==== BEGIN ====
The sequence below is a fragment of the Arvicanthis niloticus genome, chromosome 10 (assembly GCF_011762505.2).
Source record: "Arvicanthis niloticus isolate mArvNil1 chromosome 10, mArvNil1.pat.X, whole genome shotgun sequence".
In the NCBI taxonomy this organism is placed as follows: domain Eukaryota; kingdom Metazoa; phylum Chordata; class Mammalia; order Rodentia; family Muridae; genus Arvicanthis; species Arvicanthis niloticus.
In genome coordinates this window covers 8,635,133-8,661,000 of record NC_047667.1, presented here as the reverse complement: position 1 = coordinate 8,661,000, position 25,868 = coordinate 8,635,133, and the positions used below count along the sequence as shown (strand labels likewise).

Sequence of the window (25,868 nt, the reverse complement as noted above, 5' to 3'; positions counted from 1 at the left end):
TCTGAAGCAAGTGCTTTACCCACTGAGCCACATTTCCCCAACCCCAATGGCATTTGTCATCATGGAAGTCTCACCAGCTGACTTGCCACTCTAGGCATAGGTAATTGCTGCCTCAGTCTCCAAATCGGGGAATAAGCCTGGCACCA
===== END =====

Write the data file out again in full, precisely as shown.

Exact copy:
The sequence below is a fragment of the Arvicanthis niloticus genome, chromosome 10 (assembly GCF_011762505.2).
Source record: "Arvicanthis niloticus isolate mArvNil1 chromosome 10, mArvNil1.pat.X, whole genome shotgun sequence".
In the NCBI taxonomy this organism is placed as follows: domain Eukaryota; kingdom Metazoa; phylum Chordata; class Mammalia; order Rodentia; family Muridae; genus Arvicanthis; species Arvicanthis niloticus.
In genome coordinates this window covers 8,635,133-8,661,000 of record NC_047667.1, presented here as the reverse complement: position 1 = coordinate 8,661,000, position 25,868 = coordinate 8,635,133, and the positions used below count along the sequence as shown (strand labels likewise).

Sequence of the window (25,868 nt, the reverse complement as noted above, 5' to 3'; positions counted from 1 at the left end):
TCTGAAGCAAGTGCTTTACCCACTGAGCCACATTTCCCCAACCCCAATGGCATTTGTCATCATGGAAGTCTCACCAGCTGACTTGCCACTCTAGGCATAGGTAATTGCTGCCTCAGTCTCCAAATCGGGGAATAAGCCTGGCACCA